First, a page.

Responsible trekking on the Camino de Santiago

If you want to do the St. James’ Way the responsible way, then respect is the key word. Fundamentally this is a spiritual pilgrimage for many people, rather than a tick box trek. Respect for the villages that you pass through is also important, keeping noise down at night, supporting their local economy when possible and not littering the streets. Not littering full stop, of course, is the other responsible mantra on this stop. Pilgrims don’t pollute. Amen to that, we say.

Camino culture

After you have spent a few days on the Camino de Santiago you will start to realise that there is a certain way of doing things. The first one is always to respect the spiritual journey that many people are on, especially in specific places of worship. The second is to embrace your Camino community. If you are the sort of hiker who struggles to greet a passing stranger on your trail, then you might have to get over that one. The camaraderie is all about wishing each other ‘Buen Camino’ along the way. Learn a few words of the local language wherever you are hiking; don’t assume that everyone speaks English. And don’t treat it like a race. In fact, building lots of long coffee breaks along the way is very much the Spanish or Portuguese way of doing things. And finally, keep covered in places of worship. Skimpy shorts and vest tops are not Camino cool.

Making the Camino de Santiago accessible

We would like to give a shout out to the Catalonian Tourist Board which has worked tirelessly to make the Camino de Santiago accessible. Known as El Camí de Sant Jaume in Catalan, the tourist board has an accessible tourism page on its dedicated to the needs of a wide range of people, translated as The Way of St. James for All. The website has top notch accessible technology so that you can keep informed about accessible sections along the Way, including videos with signed content and MP4 audio and sign language guides for stages along the Camino.
Although most of our Camino holidays are along the Camino de Santiago follow either the Camino del Norte or the Camino Francés, the Camino Catalán goes from Barcelona to La Rioja and then links up with the Camino Francés to reach Santiago to Compostela. We hope that by spreading the word about the dedication of the Catalan people to making this a trek for all, we can inspire Camino pilgrims everywhere to chat with their tour operators about catering for their needs too. Many Camino holidays are tailor made, and so you can have itineraries created to suit your needs, which includes staying at accommodations that are accessible to all, or are at least making serious efforts to be so.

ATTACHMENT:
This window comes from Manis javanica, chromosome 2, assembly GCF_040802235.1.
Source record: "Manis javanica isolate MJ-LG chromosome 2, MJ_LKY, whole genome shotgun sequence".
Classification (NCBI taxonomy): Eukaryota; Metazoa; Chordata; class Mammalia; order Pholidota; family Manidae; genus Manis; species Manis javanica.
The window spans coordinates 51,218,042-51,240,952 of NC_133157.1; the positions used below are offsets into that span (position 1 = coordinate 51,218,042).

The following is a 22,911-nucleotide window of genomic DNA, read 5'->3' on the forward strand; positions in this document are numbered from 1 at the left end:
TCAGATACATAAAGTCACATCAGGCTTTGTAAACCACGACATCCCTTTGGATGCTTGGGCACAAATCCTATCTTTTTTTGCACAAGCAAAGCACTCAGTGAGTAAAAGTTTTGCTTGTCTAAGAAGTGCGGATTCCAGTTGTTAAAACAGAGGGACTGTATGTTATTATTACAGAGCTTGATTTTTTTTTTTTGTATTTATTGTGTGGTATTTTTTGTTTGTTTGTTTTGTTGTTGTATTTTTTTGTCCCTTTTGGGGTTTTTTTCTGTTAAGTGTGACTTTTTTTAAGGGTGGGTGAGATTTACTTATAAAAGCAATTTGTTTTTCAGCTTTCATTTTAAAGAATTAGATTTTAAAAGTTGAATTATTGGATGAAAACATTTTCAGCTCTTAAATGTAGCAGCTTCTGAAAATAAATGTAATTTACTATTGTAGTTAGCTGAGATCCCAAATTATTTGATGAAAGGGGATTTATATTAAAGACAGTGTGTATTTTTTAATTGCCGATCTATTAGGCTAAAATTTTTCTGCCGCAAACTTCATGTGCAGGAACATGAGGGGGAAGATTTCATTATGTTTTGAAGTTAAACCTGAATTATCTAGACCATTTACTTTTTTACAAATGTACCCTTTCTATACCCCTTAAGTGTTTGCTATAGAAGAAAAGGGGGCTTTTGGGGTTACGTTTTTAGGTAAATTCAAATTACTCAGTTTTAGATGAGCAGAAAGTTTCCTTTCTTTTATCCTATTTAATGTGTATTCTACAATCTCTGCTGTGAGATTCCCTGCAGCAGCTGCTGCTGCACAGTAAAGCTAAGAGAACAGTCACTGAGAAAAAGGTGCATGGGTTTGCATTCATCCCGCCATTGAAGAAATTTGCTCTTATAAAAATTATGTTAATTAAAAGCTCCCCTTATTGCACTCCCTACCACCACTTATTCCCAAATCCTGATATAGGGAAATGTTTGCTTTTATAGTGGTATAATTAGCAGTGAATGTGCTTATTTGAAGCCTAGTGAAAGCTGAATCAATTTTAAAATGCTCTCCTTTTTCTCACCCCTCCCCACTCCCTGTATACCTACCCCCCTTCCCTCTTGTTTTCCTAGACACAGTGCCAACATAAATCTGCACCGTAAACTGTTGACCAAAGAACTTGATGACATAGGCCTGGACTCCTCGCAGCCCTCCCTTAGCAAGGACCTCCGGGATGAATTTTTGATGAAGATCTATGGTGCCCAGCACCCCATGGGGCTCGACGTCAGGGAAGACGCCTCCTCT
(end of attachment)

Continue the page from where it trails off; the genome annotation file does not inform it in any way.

Be a responsible pilgrim

It may sound gross, but if you have blisters to clean or sores to soothe, keep it to the privacy of the bathroom and not on your hosts’ clean sheets. Some hotel owners have to make special requests in that regard, so please just don’t do it. Keep your walking boots outside or in the boot hut/cupboard which usually provided by Camino accommodation owners. Hike with a hydration pack or reusable bottle, and fill it up along the way at numerous fountains along the way. Please don’t use disposable plastic water bottles; tap water in Spain is fine to drink. Read more in our Plastic free holidays guide.
Keep things local, with meals at mountain village restaurants, hillside picnics purchased at the market or fruit farm, and souvenirs that have been hand-crafted by the actual seller. Tourism income from the Camino is vital to residents in rural areas, so do please love your neighbours along the way. Dress for the trail not the beach – no matter how hot it is, getting your kit off is not going to do you any favours if you’re out walking in Spain. One, you might get burned; two, it’s not respectful when greeting a fellow walker or bewildered local person; and three, you might get your bits bitten by your backpack buckles! You can read more on the Leave No Trace website but in short, leave nothing behind. Not toilet paper, banana skins, cigarette butts, energy drinks pouches, apple cores or sweet wrappers. And never light fires or throw a match away carelessly.
Written by Catherine Mack
Photo credits: [Page banner: Fresco Tours] [Culture: Fresco Tours] [Accessible for all - signposts: Fresco Tours] [Food: subherwal]
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